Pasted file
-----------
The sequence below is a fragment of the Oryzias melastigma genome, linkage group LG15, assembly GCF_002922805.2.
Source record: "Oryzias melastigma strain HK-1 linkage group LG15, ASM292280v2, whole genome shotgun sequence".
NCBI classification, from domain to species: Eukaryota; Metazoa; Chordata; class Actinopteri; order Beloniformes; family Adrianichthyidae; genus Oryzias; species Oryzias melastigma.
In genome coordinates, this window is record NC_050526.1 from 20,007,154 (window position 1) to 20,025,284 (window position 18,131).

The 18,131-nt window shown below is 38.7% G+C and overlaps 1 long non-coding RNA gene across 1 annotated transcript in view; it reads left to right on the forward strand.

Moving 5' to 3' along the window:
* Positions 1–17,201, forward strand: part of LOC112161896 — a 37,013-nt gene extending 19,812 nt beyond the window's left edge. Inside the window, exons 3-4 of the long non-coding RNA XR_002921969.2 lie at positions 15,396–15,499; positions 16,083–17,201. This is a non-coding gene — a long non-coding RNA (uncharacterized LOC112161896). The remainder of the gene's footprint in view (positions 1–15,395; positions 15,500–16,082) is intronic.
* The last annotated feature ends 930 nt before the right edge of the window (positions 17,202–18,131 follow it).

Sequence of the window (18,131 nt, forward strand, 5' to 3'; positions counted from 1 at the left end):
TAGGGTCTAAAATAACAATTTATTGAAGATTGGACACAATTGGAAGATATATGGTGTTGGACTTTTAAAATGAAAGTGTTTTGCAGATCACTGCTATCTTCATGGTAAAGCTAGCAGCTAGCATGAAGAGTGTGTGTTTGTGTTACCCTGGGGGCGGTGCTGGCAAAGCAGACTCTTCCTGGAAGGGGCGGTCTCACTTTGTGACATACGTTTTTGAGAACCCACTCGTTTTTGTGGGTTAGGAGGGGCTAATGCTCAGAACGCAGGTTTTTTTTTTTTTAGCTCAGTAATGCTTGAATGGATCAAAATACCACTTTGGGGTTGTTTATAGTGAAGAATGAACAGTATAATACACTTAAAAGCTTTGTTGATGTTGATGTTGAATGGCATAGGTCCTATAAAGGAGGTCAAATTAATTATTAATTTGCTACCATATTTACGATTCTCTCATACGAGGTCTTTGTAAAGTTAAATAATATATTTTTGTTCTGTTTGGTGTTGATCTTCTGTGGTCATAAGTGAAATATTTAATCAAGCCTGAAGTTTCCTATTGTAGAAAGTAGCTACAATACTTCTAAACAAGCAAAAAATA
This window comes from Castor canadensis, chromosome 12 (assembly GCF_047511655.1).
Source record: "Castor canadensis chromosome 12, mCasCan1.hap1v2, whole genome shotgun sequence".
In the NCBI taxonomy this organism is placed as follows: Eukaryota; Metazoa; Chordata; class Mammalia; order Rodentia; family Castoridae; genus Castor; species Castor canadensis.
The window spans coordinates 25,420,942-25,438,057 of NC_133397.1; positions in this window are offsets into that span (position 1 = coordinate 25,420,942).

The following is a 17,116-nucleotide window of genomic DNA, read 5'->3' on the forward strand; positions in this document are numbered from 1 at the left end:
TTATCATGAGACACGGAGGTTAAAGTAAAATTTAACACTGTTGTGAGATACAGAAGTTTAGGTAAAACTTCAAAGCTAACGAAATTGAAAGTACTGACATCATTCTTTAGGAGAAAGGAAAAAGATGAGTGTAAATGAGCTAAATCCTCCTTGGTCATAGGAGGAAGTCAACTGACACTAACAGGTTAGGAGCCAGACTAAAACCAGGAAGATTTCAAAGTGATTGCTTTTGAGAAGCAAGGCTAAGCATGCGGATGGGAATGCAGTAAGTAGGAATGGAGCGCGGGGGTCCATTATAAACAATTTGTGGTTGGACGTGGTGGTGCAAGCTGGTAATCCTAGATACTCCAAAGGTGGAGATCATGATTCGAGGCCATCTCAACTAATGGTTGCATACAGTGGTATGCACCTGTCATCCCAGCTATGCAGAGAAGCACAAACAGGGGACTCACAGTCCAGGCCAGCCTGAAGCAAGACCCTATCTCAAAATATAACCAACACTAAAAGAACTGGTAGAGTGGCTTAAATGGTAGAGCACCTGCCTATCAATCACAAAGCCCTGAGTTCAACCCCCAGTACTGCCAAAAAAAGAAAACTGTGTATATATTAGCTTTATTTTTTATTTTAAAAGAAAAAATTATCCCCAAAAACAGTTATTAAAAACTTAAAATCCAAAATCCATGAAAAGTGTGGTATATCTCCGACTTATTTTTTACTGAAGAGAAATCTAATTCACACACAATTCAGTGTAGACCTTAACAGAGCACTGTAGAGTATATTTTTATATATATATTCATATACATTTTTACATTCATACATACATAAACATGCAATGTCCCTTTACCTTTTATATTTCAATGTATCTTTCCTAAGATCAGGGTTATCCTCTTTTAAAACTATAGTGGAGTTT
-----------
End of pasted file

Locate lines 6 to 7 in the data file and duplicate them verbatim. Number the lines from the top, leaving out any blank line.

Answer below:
Moving 5' to 3' along the window:
* Positions 1–17,201, forward strand: part of LOC112161896 — a 37,013-nt gene extending 19,812 nt beyond the window's left edge. Inside the window, exons 3-4 of the long non-coding RNA XR_002921969.2 lie at positions 15,396–15,499; positions 16,083–17,201. This is a non-coding gene — a long non-coding RNA (uncharacterized LOC112161896). The remainder of the gene's footprint in view (positions 1–15,395; positions 15,500–16,082) is intronic.